The Housing Disconnect
- Existing homes sales declined 0.7 percent to a 5.34-million unit pace in July. Total resales are now trending 1.5 percent below year-ago levels. Sales of new homes also fell, down 1.7 percent in July following a 2.4 percent drop in June.
- Durable goods orders slipped 1.7 percent in July. Much of the decline occurred from an expected drop in nondefense aircraft orders. Ex-transportation, orders rose 0.2 percent.
- The latest FOMC meeting minutes revealed that participants’ views of the economic outlook had strengthened, making a September rate hike increasingly likely.
The Housing Disconnect
The week was replete with data that underscored the divide between a sluggish housing sector and an overall improving economy, as both new and existing home sales again came in below expectations in July. Meanwhile, minutes for the most recent FOMC meeting revealed that the committee appears on track for a September rate hike. Despite volatility in the transportation sector, a pickup in core capital goods orders bodes well for third quarter business equipment investment.
Existing homes sales declined 0.7 percent to a 5.34-million unit pace in July. Single-family sales fared slightly better and only experienced a 0.2 percent drop, while condos and co-ops fell 4.8 percent. Total resales have now declined on a monthly basis in each of the past four months and are trending 1.5 percent below year-ago levels. The parade of disappointing housing data continued with new home sales, which also came in below consensus and fell 1.7 percent in July. The monthly decline followed a 2.4 percent drop in June. Sales of new homes have now fallen in three of the past four months.
Several factors appear to be limiting home sales, but we doubt waning demand is one of them. Existing homes only lasted an average of 27 days on the market, slightly less than the 30-day average registered in July 2017. Fifty-five percent of the existing homes sold were also on the market for less than a month. Tight inventories are more of a concern. On a year-over-year basis, total inventories of existing homes remained essentially flat; however, this followed 37 consecutive months of declines. Home prices also remain high. The National Association of Realtors reported that the median home price for an existing single family home eased somewhat to $272,300, but this followed prices hitting a record high of $276,500 in June. Both the average and median home price for new homes also rose during the month.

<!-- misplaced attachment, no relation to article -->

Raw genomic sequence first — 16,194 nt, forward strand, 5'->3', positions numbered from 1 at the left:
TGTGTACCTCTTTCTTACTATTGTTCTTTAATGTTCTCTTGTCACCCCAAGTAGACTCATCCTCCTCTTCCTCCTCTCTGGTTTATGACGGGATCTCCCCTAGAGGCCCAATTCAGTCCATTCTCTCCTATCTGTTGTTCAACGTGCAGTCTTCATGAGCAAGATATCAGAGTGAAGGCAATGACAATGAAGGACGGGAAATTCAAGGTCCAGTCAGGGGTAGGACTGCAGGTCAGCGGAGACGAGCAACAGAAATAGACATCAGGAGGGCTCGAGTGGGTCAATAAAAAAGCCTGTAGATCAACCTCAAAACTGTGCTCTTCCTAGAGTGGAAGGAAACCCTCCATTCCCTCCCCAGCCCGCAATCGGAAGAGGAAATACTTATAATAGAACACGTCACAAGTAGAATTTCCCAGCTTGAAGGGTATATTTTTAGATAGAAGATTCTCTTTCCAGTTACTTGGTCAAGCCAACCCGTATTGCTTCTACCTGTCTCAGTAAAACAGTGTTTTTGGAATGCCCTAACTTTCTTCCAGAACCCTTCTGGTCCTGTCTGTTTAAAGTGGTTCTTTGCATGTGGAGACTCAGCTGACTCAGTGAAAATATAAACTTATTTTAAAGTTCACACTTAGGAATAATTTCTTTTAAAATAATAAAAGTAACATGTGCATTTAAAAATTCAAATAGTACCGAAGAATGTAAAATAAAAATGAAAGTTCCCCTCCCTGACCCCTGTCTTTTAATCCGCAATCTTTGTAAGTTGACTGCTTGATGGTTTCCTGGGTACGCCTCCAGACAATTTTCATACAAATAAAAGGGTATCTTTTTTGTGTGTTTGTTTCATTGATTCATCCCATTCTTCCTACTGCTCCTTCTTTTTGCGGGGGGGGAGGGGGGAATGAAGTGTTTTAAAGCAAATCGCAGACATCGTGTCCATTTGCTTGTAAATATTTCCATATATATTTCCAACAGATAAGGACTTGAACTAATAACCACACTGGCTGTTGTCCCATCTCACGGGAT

The weather may have also dampened sales in July. The Northeast experienced an unusual amount of rain and saw sales of both new and existing homes drop sharply during the month. Parts of the South may have also been affected. However, home sales clearly remain on the slow track and the divide between the strengthening economy and sluggish housing market is a theme that should persist.
Topline durable goods orders slipped 1.7 percent in July. However, much of the monthly drop was in the transportation sector, as both civilian and military aircraft orders fell more than 34 percent. Excluding the volatile transportation component, there was fairly broad-based strength, as orders increased 0.2 percent, and nondefense capital goods orders excluding aircraft rose 1.4 percent. With orders in other categories still positive and unfilled orders of nondefense aircraft elevated, we maintain our call for real equipment spending to rise in Q3.
To cap the week, Fed Chair Powell gave a speech in Jackson H